Speech-Language Pathologist Megan Sutton asked patient Byron Peterson in a YouTube video what they were just doing with the iPad she had.
"Uhh…right at the moment they don't show a darn thing," Peterson said.
Sutton asked him again about the iPad that they were using.
"I'd like my change for me and change hands for me," Peterson said. "It would happen. I would talk to Donna sometimes. We're out with them. Other people are working with them, them. I'm very happy with them. This girl was fairly good. And happy. And I'd play golf. And hit other trees."
To an outsider, it would seem that Peterson's response doesn't make any sense, and that is absolutely correct. But there is a medical reason for that.
Peterson has fluent aphasia.
Five years ago, Peterson, a graduate from MIT and Northwestern, suffered from a stroke and developed aphasia.
"At first I was told that all improvement would come within 90 days," his wife, Donna, wrote to Tactus Therapy. "Many families get this kind of information — it simply isn't true. The truth is that improvement can always happen, and does, but it's unlikely Byron will ever getback to 100%."
At first, Peterson's speech was entirely incomprehensible. With the help of speech therapy, he now understands about half of what he says, but he still cannot spell or repeat words.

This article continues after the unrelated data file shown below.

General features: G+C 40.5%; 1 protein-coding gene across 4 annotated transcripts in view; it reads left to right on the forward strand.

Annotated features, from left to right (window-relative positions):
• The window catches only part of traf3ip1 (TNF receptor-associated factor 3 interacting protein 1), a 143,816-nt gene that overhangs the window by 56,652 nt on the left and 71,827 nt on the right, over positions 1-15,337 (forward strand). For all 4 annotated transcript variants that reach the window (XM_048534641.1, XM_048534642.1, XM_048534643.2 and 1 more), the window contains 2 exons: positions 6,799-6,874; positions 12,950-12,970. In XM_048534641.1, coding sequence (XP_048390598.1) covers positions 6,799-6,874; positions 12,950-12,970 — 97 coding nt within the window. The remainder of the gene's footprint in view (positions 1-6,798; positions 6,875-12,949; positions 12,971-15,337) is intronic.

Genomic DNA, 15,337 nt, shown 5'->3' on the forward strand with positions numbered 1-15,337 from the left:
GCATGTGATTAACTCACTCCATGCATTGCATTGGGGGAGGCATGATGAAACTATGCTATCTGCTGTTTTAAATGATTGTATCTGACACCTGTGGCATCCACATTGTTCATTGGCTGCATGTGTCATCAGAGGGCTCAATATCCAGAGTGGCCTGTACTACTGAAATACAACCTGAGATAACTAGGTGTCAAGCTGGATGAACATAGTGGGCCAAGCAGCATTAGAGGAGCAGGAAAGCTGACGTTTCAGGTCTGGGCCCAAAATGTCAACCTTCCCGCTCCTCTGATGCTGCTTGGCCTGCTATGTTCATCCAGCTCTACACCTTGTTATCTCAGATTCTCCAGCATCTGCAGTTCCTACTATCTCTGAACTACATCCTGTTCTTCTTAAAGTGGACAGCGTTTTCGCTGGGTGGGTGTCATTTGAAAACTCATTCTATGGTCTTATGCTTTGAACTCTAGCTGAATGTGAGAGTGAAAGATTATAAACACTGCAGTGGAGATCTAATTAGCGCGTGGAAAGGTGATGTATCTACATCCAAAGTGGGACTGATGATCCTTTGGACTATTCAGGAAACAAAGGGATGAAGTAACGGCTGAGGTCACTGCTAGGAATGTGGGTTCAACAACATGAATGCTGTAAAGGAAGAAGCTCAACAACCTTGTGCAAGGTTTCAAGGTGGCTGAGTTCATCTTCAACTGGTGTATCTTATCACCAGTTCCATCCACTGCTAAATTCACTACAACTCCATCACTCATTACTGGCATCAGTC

The National Aphasia Association defines this disorder as an impairment of language, affecting the production of comprehension of speech and the ability to read or write. Singular or multiple aspects of speech could be impacted.
Peterson has fluent (or Wernicke) aphasia in which the patient can still produce speech but the actual words are meaningless.
Head injuries, including trauma or brain tumors, can cause aphasia. But the biggest culprit are strokes.
Patients should seek a medical professional when they develop difficulty speaking, trouble understanding words, or problems with reading and writing.